A woman who suffered more than a decade of pain after having spinal surgery has eaten her first meal in TWO YEARS following a pioneering operation in Germany.
Emma Green, 29, had surgery to correct her S-shaped spine, caused by scoliosis, when she was 15.
Although the operation was a success, Emma suffered a range of health issues, including painful artery compressions.
She was diagnosed with Ehlers Danlos Syndrome, a condition that affects connective tissue, and was told she was born with it.
The condition caused her scoliosis but the surgery, which was necessary, triggered artery compressions which left her unable to eat.
Artery compressions occur when different parts of the body restrict blood flow through blood vessels.
It can cause thrombosis and hypertension, but in Emma’s case caused constant pain and numbness.
Emma was left unable to eat food for two years because her body rejected even small solids and caused pain, sickness and diarrhoea.
As a result, Emma was forced to drink a hospital drink called Elemental Extra and her weight plummeted to just seven-and-a-half stone last year.
But she has now enjoyed her first meal in two years – a bowl of Kelloggs Rice Krispies – after having surgery in Germany last month.
Doctors at Lutheran Hospital in Mettmann, near Dusseldorf, carried out a midline laparotomy, which involved decompressing the celiac arteries by making a large incision through the abdomen to relieve pressure on the blood vessels.
The £25,000 operation, which is not available on the NHS, was carried out on April 5 and took seven-and-a-half hours.
And just six days after the operation, Emma enjoyed her first full meal since 2015 – a bowl of soggy cereal.
“My first experience of eating was still quite painful but they gave me a bowl of soggy Rice Krispies.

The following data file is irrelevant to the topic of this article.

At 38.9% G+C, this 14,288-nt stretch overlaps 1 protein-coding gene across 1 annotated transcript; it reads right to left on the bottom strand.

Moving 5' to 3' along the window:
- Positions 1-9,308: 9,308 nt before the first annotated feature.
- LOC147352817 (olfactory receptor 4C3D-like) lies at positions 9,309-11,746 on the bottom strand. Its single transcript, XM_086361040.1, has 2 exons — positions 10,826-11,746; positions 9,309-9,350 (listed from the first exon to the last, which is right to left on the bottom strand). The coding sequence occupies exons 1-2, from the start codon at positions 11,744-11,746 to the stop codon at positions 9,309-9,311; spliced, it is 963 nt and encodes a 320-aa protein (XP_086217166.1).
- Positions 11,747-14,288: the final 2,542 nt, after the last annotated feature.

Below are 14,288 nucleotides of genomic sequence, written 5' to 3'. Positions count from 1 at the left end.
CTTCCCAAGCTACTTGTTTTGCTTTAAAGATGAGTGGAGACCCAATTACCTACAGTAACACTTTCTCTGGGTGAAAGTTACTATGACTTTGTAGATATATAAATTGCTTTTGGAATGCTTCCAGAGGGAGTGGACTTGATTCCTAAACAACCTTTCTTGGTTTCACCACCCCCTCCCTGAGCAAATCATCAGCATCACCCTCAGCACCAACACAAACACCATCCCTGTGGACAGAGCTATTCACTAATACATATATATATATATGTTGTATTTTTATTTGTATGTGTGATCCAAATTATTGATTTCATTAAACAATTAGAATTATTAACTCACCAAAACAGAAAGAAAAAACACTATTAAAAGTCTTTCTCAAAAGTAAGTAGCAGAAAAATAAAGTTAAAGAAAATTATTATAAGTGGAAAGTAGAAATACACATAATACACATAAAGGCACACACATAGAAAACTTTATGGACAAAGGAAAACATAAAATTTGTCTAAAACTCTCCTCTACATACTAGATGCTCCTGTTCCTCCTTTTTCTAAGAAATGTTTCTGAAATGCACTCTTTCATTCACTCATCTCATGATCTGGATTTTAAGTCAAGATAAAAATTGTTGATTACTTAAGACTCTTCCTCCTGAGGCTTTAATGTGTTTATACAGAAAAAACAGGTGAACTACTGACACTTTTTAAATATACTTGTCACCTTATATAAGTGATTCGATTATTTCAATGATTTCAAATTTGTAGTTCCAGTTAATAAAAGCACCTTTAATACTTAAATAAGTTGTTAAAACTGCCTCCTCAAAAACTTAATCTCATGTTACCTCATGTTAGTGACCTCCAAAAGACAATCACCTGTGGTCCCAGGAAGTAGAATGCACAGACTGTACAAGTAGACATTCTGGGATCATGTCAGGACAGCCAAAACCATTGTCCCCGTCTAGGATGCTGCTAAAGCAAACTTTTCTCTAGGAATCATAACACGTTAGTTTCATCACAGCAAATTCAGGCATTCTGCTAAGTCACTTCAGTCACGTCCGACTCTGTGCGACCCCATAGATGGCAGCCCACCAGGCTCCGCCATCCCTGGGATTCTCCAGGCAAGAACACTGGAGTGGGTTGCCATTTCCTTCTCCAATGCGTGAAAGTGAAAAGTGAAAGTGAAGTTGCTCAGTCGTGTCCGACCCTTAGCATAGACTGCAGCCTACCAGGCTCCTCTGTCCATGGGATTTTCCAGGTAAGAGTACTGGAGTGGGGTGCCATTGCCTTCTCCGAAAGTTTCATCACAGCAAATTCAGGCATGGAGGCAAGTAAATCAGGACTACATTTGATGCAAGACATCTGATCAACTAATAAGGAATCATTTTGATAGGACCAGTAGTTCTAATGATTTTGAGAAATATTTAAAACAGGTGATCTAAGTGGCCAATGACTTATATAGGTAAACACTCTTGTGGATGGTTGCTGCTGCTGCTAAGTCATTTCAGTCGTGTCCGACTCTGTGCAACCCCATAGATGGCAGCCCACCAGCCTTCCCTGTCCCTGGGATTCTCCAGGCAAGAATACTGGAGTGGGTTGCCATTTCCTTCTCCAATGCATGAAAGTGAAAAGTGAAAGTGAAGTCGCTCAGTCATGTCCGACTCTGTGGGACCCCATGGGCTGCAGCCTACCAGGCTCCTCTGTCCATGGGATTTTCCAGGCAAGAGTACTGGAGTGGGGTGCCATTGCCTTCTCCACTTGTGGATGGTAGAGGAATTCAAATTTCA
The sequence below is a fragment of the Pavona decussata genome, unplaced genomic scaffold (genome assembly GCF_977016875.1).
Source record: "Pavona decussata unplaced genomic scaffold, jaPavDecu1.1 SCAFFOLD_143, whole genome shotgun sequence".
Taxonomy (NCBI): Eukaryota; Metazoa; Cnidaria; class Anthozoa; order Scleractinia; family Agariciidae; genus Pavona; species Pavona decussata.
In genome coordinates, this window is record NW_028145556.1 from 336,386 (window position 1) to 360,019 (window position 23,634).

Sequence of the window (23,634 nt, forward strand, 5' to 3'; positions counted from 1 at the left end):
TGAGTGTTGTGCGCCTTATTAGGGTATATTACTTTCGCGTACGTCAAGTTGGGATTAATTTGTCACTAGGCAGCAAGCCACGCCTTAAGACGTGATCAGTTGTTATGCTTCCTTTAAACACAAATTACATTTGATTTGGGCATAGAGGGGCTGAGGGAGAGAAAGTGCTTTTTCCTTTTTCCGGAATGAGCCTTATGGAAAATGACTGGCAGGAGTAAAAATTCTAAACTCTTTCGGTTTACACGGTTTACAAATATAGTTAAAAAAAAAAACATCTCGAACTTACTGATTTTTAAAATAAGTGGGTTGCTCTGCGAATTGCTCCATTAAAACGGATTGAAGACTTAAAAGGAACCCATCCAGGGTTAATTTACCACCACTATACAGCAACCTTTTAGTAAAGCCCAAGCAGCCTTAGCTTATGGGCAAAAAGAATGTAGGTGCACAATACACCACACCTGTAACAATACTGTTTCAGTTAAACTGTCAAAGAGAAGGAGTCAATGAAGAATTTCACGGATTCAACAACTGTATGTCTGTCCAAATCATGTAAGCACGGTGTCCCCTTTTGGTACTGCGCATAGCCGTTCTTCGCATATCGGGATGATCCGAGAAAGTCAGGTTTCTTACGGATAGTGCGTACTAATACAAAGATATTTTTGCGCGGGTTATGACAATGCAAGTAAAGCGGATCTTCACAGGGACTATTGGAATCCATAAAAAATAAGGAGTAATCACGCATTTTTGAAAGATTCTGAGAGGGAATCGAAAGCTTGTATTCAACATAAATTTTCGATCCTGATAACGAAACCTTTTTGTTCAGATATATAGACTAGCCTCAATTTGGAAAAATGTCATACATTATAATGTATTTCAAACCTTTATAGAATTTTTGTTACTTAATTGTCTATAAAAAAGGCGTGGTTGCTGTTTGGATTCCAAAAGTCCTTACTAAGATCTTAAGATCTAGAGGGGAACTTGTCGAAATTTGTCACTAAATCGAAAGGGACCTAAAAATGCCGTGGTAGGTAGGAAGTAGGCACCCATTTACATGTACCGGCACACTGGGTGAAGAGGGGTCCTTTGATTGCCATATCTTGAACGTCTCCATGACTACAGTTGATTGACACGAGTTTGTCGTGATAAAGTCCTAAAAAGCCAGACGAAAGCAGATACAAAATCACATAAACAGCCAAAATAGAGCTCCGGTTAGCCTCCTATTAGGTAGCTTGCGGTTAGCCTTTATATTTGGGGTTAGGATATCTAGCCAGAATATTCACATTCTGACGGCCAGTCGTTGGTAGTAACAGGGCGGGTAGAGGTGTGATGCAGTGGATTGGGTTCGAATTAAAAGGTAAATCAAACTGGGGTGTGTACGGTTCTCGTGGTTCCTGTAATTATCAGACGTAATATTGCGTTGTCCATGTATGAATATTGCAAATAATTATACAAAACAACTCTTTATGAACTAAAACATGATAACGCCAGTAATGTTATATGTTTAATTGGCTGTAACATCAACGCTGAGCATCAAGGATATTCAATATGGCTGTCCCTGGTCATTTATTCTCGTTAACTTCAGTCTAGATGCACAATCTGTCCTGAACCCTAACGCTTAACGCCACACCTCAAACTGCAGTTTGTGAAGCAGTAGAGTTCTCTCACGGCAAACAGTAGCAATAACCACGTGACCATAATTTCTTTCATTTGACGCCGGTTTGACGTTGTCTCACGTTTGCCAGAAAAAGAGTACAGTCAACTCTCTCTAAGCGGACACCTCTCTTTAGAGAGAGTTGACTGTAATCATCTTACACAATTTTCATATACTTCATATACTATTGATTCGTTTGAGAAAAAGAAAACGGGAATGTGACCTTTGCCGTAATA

“I had to leave them to soak through for about half-an-hour before I could actually swallow them but it was still the best meal I’d had in two years.
“My tastes before the operation were completely off but after the surgery I could enjoy food again. I can’t wait to try more foods and enjoy eating.
“The last few years have been incredibly difficult but I have hope again.
“The condition made me faint constantly and I was struggling to absorb anything.
“When I ate food I didn’t get any nutrients from it.
“Each year got worse and I could do was try and deal with it the best I could.
“I only found out I had Ehlers Danlos Syndrome in 2015.
“Over the years I have had to constantly change my diet as I would find some food my body could digest but it would only tolerate it for so long.
“I was not able to eat any solid food, even liquid food would go straight through me.”
Before her operation in Germany, Emma had been hospitalised so many times over the years that A&E staff even thought she had an eating disorder.
She added: “It’s greatly affected my life as I’ve been constantly on-and-off ill and, for the past 14 years, in and out of hospital.
“In the past two years, I’ve had vein pain in left leg, groin and pelvis which eventually stopped me from walking and needing a wheelchair.
“I spent most of the last year-and-a-half in bed.
“I was getting desperate as I didn’t want to be tube fed or liquid fed for the rest of my life and I was losing weight on my hospital drinks.
“They said they could tube-feed me because I feared I would get infections.
“I felt full and starving at the same time, it was so weird.
“I wasn’t able to taste flavours properly for ages.
“I now can absorb foods and have normal bowel movements, as my intestines now get enough blood supply.
“I now feel like I can actually breathe more, as all I’d ever know before was a faint feeling ever since my spinal surgery.
“I can actually sing more notes now and I can use my diaphragm better.
“Surgeons have told me it will take up to a year to fully recover but I’m already enjoying my new second chance at life.
“I want to raise awareness of these conditions – how you can have more than one and it can be caused by corrective scoliosis surgery but other people can get these due to accidents in child birth or other types of surgery.
“It is not the NHS’s fault but there needs to be more research done into artery compressions.
“If I can help people so they don’t have to go through what I have, I’ll feel very happy.
“I have a second chance now.”